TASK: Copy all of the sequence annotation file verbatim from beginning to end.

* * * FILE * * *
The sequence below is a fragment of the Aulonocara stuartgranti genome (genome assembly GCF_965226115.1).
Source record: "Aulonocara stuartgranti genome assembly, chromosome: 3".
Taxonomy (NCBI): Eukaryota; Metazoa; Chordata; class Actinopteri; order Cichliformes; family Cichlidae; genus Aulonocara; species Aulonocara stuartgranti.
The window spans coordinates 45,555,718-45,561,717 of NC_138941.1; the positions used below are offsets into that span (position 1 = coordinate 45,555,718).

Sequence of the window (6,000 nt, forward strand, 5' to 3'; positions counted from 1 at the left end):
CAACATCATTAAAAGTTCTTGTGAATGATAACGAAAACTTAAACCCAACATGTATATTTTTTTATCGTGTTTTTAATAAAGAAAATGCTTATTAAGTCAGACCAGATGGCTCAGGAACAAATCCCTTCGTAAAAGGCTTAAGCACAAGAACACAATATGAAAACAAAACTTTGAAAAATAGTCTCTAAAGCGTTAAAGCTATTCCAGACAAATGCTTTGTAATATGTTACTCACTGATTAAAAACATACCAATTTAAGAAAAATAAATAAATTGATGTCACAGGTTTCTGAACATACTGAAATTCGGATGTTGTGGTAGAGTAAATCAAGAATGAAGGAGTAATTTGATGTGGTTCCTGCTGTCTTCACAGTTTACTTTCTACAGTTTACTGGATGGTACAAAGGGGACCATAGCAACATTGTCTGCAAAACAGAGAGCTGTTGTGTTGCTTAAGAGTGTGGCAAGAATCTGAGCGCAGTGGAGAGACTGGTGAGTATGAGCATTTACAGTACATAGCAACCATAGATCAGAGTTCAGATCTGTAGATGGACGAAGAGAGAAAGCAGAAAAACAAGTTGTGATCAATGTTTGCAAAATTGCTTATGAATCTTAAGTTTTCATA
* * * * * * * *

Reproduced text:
The sequence below is a fragment of the Aulonocara stuartgranti genome (genome assembly GCF_965226115.1).
Source record: "Aulonocara stuartgranti genome assembly, chromosome: 3".
Taxonomy (NCBI): Eukaryota; Metazoa; Chordata; class Actinopteri; order Cichliformes; family Cichlidae; genus Aulonocara; species Aulonocara stuartgranti.
The window spans coordinates 45,555,718-45,561,717 of NC_138941.1; the positions used below are offsets into that span (position 1 = coordinate 45,555,718).

Sequence of the window (6,000 nt, forward strand, 5' to 3'; positions counted from 1 at the left end):
CAACATCATTAAAAGTTCTTGTGAATGATAACGAAAACTTAAACCCAACATGTATATTTTTTTATCGTGTTTTTAATAAAGAAAATGCTTATTAAGTCAGACCAGATGGCTCAGGAACAAATCCCTTCGTAAAAGGCTTAAGCACAAGAACACAATATGAAAACAAAACTTTGAAAAATAGTCTCTAAAGCGTTAAAGCTATTCCAGACAAATGCTTTGTAATATGTTACTCACTGATTAAAAACATACCAATTTAAGAAAAATAAATAAATTGATGTCACAGGTTTCTGAACATACTGAAATTCGGATGTTGTGGTAGAGTAAATCAAGAATGAAGGAGTAATTTGATGTGGTTCCTGCTGTCTTCACAGTTTACTTTCTACAGTTTACTGGATGGTACAAAGGGGACCATAGCAACATTGTCTGCAAAACAGAGAGCTGTTGTGTTGCTTAAGAGTGTGGCAAGAATCTGAGCGCAGTGGAGAGACTGGTGAGTATGAGCATTTACAGTACATAGCAACCATAGATCAGAGTTCAGATCTGTAGATGGACGAAGAGAGAAAGCAGAAAAACAAGTTGTGATCAATGTTTGCAAAATTGCTTATGAATCTTAAGTTTTCATA